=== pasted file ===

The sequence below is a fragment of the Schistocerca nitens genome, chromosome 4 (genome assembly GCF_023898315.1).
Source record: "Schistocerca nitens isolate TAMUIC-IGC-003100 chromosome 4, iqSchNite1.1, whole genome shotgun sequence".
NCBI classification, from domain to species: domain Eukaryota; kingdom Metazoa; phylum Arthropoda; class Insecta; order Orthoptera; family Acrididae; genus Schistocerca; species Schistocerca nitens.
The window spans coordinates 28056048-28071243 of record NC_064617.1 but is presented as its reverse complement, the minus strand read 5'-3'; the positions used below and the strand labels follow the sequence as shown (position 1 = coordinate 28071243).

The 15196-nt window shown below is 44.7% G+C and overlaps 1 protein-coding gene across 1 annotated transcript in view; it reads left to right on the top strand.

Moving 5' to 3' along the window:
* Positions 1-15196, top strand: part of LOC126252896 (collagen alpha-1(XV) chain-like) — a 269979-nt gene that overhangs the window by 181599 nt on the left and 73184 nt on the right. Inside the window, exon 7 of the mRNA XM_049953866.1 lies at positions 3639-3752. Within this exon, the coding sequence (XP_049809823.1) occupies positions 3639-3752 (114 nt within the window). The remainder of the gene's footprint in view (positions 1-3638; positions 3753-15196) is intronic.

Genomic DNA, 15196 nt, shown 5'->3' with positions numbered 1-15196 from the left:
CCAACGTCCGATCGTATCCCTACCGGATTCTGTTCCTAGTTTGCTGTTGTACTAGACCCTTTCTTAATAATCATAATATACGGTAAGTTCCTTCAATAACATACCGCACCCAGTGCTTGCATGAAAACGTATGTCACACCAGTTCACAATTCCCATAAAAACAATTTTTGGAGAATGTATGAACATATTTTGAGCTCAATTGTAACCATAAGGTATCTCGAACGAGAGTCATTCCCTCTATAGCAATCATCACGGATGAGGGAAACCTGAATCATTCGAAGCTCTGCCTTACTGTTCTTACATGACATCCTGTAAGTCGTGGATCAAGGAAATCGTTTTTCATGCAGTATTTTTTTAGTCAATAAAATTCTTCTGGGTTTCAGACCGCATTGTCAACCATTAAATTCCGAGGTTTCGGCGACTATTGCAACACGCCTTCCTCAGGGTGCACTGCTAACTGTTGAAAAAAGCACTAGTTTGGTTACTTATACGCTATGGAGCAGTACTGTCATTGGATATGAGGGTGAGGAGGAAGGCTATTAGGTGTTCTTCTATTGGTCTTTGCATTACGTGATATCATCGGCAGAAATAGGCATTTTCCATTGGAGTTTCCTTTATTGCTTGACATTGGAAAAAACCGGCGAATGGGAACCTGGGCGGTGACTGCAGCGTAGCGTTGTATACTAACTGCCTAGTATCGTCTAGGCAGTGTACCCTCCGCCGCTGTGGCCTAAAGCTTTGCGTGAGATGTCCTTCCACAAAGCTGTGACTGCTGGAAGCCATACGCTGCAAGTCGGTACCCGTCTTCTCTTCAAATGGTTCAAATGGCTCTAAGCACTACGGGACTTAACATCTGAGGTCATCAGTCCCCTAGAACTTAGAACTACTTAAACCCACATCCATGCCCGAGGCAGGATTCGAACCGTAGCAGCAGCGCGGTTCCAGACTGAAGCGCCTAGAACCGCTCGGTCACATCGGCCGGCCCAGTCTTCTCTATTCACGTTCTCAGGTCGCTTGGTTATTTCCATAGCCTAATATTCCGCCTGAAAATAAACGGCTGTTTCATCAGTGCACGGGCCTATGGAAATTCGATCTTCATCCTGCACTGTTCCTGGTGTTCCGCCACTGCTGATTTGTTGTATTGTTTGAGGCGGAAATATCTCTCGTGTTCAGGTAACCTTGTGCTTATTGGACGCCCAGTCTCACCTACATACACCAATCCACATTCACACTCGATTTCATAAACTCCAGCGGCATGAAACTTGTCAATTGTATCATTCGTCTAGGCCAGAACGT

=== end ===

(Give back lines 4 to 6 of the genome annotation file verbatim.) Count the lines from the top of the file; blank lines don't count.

The window spans coordinates 28056048-28071243 of record NC_064617.1 but is presented as its reverse complement, the minus strand read 5'-3'; the positions used below and the strand labels follow the sequence as shown (position 1 = coordinate 28071243).

The 15196-nt window shown below is 44.7% G+C and overlaps 1 protein-coding gene across 1 annotated transcript in view; it reads left to right on the top strand.

Moving 5' to 3' along the window: